WATERLOO – When it comes to world leaders who’ve tackled debt and deficit woes, these two know of what they speak. So when Paul Martin and Ernesto Zedillo opened on a pessimistic note as they discussed the European debt crisis, it brought the severity of the situation into sharp relief for the capacity crowd at the new CIGI auditorium.
The Governance Blueprints from Global Leaders public panel with the former Canadian prime minister and former Mexican president kicked off CIGI ’11, CIGI’s annual fall conference, titled An Unfinished House: Filling the Gaps in Global Governance. Chrystia Freeland, editor of Thomson Reuters Digital, moderated the event and kept the former leaders on their toes as she peppered them with questions, both her own and a few from the live webcast audience.
Despite the bleak opening, Martin and Zedillo managed to identify a few “windows of opportunity” on the horizon that could help the European Union and the developing world – and with them the rest of the global economy – avoid another recession or worse. But both cautioned though that the consequences will be dire, disastrous even, if collective action isn’t taken soon to right the global economy and restore a sense of general equilibrium.
The panellists’ familiarity with and respect for one another was evident throughout the night as they agreed to disagreed, often in jest, on issues on which they clearly had a past. For Martin, euro zone economies such as Ireland, Italy and Spain need to reclaim some of their sovereignty if the European Monetary Union (EMU) is to survive and function properly. Zedillo countered that EMU nations cannot have it both ways and reap the benefits of European integration without surrendering at least part of their sovereignty.
The G20 was the topic on which Martin and Zedillo, who now heads the Yale Center for the Study of Globalization, were perhaps farthest apart. The former, who helped bring about the G20 at both the finance ministers’ and leaders’ level, argued that there is no credible alternative to tackle global economic impasses as the G20 can. Martin pointed to the London Summit of 2009, which staved off a 1930s-style global depression, as evidence of the G20’s effectiveness. Zedillo, however, seemed ready to read the G20 its last rites, largely for its failure to implement commitments made at every summit, London included. Martin responded by saying that “now is the time to lay the foundation” for a rules-based multilateral system that will reflect the world’s changing economic and political landscapes.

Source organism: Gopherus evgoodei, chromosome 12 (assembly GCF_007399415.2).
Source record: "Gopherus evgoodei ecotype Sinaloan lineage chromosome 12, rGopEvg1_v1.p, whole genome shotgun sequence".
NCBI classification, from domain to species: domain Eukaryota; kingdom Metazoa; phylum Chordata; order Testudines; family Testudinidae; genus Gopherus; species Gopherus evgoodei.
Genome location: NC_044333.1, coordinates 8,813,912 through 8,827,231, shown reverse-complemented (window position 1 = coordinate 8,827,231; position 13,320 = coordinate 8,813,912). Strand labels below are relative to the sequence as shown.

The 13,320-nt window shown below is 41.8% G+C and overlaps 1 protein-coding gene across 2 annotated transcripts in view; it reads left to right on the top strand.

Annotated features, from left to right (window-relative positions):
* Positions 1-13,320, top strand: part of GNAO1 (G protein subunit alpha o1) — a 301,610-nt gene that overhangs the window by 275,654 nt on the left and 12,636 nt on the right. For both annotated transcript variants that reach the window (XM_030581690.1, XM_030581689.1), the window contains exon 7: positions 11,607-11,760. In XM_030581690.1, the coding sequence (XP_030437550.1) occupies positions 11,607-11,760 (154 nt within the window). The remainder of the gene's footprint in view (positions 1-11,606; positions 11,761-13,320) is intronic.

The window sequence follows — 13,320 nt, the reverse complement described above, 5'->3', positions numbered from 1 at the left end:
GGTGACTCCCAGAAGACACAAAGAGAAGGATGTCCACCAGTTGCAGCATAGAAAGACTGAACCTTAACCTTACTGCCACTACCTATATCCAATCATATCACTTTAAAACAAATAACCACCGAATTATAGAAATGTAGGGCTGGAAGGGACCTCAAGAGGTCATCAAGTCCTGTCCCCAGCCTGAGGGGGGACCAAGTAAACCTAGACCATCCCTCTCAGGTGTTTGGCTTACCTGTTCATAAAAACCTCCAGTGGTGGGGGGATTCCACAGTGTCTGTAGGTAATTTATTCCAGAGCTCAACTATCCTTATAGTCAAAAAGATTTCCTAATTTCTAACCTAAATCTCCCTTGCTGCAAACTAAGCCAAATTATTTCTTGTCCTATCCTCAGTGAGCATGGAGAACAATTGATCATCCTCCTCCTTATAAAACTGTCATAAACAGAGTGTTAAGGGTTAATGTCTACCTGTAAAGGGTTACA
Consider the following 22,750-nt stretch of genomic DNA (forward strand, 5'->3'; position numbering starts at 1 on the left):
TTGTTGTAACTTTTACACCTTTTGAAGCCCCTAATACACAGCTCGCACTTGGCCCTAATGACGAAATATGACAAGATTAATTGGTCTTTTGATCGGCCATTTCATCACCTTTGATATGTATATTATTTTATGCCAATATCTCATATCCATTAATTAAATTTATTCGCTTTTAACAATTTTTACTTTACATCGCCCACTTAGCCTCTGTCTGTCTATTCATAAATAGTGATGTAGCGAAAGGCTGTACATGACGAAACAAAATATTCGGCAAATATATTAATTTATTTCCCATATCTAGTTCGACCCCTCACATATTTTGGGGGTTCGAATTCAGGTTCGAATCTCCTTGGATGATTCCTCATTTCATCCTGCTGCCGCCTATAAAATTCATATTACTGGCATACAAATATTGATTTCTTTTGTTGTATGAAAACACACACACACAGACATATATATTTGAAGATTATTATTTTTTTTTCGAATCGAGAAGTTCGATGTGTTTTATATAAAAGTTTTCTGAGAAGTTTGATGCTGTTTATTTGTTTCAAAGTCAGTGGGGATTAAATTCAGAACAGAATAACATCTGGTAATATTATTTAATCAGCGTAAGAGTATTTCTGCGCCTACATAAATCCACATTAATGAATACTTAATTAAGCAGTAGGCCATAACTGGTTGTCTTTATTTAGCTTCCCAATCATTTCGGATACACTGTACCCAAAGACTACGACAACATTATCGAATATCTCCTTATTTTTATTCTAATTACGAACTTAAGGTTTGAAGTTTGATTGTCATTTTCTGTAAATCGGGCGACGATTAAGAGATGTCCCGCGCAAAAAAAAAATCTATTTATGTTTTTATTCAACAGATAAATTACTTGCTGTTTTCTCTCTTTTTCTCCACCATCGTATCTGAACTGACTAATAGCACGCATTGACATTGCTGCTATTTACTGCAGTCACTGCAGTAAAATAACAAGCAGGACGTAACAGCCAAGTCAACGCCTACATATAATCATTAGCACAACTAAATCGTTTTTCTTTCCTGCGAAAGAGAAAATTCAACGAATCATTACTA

Questions from the audience ranged from climate change – to which both former leaders agreed a global carbon tax system should be established – to the merits of the Occupy movement. On the latter, Martin was particularly scathing of a New York banker’s suggestion that the Occupy movement was “a welfare problem,” adding that said banker should “look in the mirror.”
When Freeland concluded her questions to the panellists by asking them what measure(s) they would implement if they were world dictator for a day, Zedillo waxed philosophical, saying he hoped Immanuel Kant’s vision of perpetual world peace would one day be a reality. “I believe Kant was right in dreaming about that world,” Zedillo said to warm applause from the audience. For his part, Martin said he would work to change the definition of sovereignty to focus less on the rights afforded to the nations of the world and more on the responsibilities required of them.